The BLACKstory Behind Beyoncé’s Tidal X 10/15 Dress
While Solange’s entire album has become the soundtrack for every woke Black person in America, nay the world. Her older sister Beyoncé has taken a more subtle approach in asserting the pride she also takes in being Black, with an homage to our African ancestors.
On the red—or in this case Black carpet for the Tidal 1015 concert, she wore a handmade, hand beaded black, Gattinoni dress.
The dress without the context of the inspiration is beautiful in and of itself. But when you get the backstory, you might appreciate it even more.
The pattern for the bead work came from this picture of an African woman’s back, which had been intricately and artistically scarred.
The picture below was posted on Beyoncé.com and later on the Instagram page Beylite, where there is a bit of debate about the authenticity of the story, likely because they didn’t realize the image was on the singer’s official page. But if you look at the two images side by side, it’s hard to ignore the similarities.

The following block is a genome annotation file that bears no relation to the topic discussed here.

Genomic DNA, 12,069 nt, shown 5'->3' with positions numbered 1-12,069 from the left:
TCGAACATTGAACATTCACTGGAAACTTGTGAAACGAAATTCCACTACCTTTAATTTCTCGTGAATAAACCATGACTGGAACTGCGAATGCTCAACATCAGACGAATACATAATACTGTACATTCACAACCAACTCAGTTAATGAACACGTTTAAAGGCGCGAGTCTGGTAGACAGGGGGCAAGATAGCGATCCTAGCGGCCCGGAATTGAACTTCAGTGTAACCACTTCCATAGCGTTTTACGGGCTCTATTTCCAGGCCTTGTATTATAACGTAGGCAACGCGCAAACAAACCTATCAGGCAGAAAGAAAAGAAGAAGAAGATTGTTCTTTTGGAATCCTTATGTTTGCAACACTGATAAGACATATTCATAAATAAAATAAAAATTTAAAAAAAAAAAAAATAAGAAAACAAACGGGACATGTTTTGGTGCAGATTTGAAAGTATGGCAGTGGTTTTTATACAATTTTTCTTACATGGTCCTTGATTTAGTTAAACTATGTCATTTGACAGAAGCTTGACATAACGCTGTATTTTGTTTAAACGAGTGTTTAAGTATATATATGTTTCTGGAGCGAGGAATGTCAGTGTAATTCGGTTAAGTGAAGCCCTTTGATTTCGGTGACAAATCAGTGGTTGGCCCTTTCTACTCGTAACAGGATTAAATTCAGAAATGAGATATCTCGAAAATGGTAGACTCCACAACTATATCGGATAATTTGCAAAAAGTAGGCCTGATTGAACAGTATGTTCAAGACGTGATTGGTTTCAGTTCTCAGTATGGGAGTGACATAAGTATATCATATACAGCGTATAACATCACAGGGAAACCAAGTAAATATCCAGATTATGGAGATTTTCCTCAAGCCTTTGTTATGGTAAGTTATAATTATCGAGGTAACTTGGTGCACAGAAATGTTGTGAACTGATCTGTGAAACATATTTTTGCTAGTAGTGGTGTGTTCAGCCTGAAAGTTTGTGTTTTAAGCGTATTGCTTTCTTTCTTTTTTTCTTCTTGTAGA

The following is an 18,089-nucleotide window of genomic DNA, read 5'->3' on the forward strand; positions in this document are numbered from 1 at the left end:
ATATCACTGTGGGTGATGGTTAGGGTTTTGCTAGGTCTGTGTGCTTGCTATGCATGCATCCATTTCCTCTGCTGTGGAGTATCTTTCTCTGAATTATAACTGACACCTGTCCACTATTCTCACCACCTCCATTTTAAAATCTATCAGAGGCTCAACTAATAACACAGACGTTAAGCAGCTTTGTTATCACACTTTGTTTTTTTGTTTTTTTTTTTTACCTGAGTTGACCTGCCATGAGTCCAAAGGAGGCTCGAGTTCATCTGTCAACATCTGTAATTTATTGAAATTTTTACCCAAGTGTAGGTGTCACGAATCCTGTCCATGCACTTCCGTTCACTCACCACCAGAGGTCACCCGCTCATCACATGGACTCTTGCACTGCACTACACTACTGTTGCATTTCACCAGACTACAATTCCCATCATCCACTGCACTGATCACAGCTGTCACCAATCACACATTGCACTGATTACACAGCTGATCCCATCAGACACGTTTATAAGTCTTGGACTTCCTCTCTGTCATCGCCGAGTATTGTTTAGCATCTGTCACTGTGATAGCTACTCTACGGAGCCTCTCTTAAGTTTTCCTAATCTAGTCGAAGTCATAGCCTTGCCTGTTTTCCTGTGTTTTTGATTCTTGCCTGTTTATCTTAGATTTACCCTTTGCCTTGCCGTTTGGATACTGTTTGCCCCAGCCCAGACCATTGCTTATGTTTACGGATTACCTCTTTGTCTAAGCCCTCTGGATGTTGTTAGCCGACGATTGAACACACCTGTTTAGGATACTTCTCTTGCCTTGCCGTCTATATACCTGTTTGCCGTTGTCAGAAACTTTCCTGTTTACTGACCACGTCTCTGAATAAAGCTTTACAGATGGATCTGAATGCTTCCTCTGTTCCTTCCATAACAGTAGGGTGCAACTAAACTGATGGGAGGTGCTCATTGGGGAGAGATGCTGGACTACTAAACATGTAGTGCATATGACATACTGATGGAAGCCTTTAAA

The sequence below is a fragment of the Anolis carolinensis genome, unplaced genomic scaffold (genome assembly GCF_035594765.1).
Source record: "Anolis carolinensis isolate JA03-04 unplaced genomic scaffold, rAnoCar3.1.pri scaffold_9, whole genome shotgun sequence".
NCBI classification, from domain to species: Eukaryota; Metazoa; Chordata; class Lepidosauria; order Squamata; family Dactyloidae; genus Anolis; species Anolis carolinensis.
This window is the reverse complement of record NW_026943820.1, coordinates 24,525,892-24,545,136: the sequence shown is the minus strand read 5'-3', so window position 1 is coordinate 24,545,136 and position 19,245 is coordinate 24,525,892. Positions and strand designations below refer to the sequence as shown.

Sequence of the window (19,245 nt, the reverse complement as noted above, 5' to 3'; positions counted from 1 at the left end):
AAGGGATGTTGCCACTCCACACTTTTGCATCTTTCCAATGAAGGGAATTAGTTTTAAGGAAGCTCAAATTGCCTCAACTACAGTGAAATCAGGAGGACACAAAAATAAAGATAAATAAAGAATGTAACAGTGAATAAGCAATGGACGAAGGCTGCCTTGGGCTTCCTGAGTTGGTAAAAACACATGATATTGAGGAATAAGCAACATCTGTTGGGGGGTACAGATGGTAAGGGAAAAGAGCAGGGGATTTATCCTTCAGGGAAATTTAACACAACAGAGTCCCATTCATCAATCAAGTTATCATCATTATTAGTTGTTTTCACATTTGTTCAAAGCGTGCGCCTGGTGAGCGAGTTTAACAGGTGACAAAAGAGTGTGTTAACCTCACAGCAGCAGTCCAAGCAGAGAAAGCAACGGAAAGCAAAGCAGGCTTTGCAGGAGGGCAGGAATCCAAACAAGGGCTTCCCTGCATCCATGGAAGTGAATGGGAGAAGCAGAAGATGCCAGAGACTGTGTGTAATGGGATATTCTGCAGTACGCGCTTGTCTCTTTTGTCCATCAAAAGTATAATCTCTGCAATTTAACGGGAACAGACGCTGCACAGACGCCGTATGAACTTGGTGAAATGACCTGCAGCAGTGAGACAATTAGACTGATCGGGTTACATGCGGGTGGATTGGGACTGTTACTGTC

According to Wikipedia, scarifying or scarification involves the scratching, etching, burning or branding of the skin to permanently alter the body. There are several theories as to why the practice is used in many cultures. It’s believed to be as a rite of passage for both men and women in some areas, a hardening technique, or is associated with social or religious practices. These permanent markings, similar to the Western practice of tattooing are used to tell a person’s story.
Beyoncé’s red carpet look wasn’t the only African-inspired attire for the night. Her musicians wore face paint, East African beaded jewelry and her background singers, The Mamas, wore African print dresses from designer Reuben Reuel.